Every woman knows this
This is the first collection of shorts from Laurel, and being a fan of her work after devouring Crossroads, I picked it up on pre-order, for it to arrive earlier this month on my kindle. Given that it’s Women of Horror month, and also that I know Laurel’s writing, it went straight to the top of my TBR and I read through it in a day.
Twelve of the twenty pieces contained here have been included in other collections, but of those, I had only previously read two, “Hooking up” from Slash-her and “The Bride wore black” from Burial day’s Gothic Blue Book VI – in which I also had a short featured. So, 18 new stories for me is pretty much a win-win.
The tone of the book is Feminist, I think it’s fair to say, and one gets the feeling that Hightower’s own experiences/opinions have been incorporated to a degree in the writing of pieces such as “Every woman knows this”, which blends metaphors of fishing against the stubbornness of men when prowling for women, or “Someone has to do it”, a great short which has a fantastic premise which leads to a comment on the usefulness of men left to their own devices. I’m highlighting Every Woman Knows This as one of my favorite shorts in the collection, and have to say that leading with that particular story was an excellent decision, Laurel. It set the mood and tone, and your voice just leapt from the page to attack the reader. Starman and Distress Call were also strong, but the whole collection is solid, finding favorites was thankfully hard.
The four shorts -Vignettes of Womanhood – originally included in the “We are wolves” anthology, give the feeling of flash prose, scattered throughout the book. They present themselves as observations from Laurel spoken directly to the reader. I tend to think of them collectively, and as statements, and freely admit that might just be my personal experience of them. I liked the “breaks” they created in the reading – as I said, it made the book feel more like a conversation.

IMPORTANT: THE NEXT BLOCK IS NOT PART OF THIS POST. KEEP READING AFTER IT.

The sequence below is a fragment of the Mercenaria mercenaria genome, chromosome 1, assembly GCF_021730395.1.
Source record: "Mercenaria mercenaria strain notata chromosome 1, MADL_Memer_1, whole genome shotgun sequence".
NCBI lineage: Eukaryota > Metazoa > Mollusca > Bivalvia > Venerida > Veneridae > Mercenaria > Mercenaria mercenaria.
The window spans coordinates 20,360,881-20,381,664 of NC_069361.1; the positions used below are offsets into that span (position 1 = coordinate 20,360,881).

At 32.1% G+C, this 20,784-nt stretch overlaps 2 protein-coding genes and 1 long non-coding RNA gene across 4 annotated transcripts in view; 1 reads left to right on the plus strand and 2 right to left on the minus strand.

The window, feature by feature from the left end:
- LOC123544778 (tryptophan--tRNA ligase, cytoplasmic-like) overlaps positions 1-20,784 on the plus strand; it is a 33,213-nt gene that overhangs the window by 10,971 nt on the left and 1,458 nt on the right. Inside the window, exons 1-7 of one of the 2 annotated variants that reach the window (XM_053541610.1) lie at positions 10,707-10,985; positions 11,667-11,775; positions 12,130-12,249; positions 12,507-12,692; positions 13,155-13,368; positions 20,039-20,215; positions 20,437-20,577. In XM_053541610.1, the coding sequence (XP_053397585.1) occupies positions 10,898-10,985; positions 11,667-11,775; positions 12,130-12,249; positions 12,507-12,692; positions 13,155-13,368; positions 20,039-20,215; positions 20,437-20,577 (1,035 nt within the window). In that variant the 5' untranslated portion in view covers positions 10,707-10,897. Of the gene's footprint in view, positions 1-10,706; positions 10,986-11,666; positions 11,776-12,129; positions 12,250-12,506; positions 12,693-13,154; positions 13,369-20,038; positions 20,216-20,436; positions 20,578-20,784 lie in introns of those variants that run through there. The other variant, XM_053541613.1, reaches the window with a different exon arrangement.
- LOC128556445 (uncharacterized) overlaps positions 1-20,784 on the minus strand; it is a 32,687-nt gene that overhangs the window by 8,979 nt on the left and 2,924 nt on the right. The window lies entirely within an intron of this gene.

My favorite of the collection is probably “The midwife”, I think the idea of some paranormal shadow-being stealing the cries of a mother giving birth, is just sublime. The presentation of the world in which that happens, that fear which the mother overcomes through the determination to birth her child whilst feeling her very screams being taken from her throat – well – how superb is that? The perspective from the being who does the collecting, afterward, was the icing on the cake of course, but the premise, the setup – it’s frankly outstanding and creepy as hell.
Though your heart is breaking frustrated the hell out of me – in a good way, and through my own incompetence, I wish to clarify. There is a song referenced in the short, a section of lyrics, or a hint at a section of lyrics, and I am absolutely certain the recognition of the song in question would reveal (through its title, lyrics, or general direction) a message to the reader, and I damn well couldn’t place it, Laurel. I’m one of those stubborn mules of a personality that wants to crack it on my own, I’m not going to google it, ask friends, etc. I’m going to let it stew, and one day I’ll open my eyes in the morning and it’ll be there, staring me in the face, and I’ll be able to let it rest. That lack of recognition though, grates. I’m generally better than that. I get things. I read between the lines.
So, yeah. This short annoyed the hell out of me.
Overall this gets 5 out of 5 creepy atmospheric and feminist ⭐ ‘s, and yes, I’m still frustrated, Laurel. May your whisky bottle leak until I figure the damn song out. I think if I have to suffer, you should too.
You can buy Every Woman Knows This, by clicking on the appropriate Amazon link, below:
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